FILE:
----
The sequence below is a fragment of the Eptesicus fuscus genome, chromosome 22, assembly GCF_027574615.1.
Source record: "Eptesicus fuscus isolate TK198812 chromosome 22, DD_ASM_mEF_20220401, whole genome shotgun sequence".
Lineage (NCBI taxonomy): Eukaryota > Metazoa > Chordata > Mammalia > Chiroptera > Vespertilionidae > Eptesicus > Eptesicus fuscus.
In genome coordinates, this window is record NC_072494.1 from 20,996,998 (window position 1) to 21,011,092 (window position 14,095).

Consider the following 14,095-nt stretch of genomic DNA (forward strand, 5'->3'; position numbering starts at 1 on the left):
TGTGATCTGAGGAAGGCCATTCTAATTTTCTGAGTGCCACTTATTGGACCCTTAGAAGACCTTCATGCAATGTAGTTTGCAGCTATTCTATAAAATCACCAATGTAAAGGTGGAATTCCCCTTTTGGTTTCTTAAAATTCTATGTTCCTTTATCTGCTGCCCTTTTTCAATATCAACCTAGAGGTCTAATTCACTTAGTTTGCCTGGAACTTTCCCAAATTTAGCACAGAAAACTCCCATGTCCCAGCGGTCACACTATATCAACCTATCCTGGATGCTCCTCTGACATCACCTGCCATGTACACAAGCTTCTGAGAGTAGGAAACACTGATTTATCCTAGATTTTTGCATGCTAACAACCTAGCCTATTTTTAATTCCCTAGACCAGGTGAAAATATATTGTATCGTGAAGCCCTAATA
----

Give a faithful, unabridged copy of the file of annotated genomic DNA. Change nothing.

The sequence below is a fragment of the Eptesicus fuscus genome, chromosome 22, assembly GCF_027574615.1.
Source record: "Eptesicus fuscus isolate TK198812 chromosome 22, DD_ASM_mEF_20220401, whole genome shotgun sequence".
Lineage (NCBI taxonomy): Eukaryota > Metazoa > Chordata > Mammalia > Chiroptera > Vespertilionidae > Eptesicus > Eptesicus fuscus.
In genome coordinates, this window is record NC_072494.1 from 20,996,998 (window position 1) to 21,011,092 (window position 14,095).

Consider the following 14,095-nt stretch of genomic DNA (forward strand, 5'->3'; position numbering starts at 1 on the left):
TGTGATCTGAGGAAGGCCATTCTAATTTTCTGAGTGCCACTTATTGGACCCTTAGAAGACCTTCATGCAATGTAGTTTGCAGCTATTCTATAAAATCACCAATGTAAAGGTGGAATTCCCCTTTTGGTTTCTTAAAATTCTATGTTCCTTTATCTGCTGCCCTTTTTCAATATCAACCTAGAGGTCTAATTCACTTAGTTTGCCTGGAACTTTCCCAAATTTAGCACAGAAAACTCCCATGTCCCAGCGGTCACACTATATCAACCTATCCTGGATGCTCCTCTGACATCACCTGCCATGTACACAAGCTTCTGAGAGTAGGAAACACTGATTTATCCTAGATTTTTGCATGCTAACAACCTAGCCTATTTTTAATTCCCTAGACCAGGTGAAAATATATTGTATCGTGAAGCCCTAATA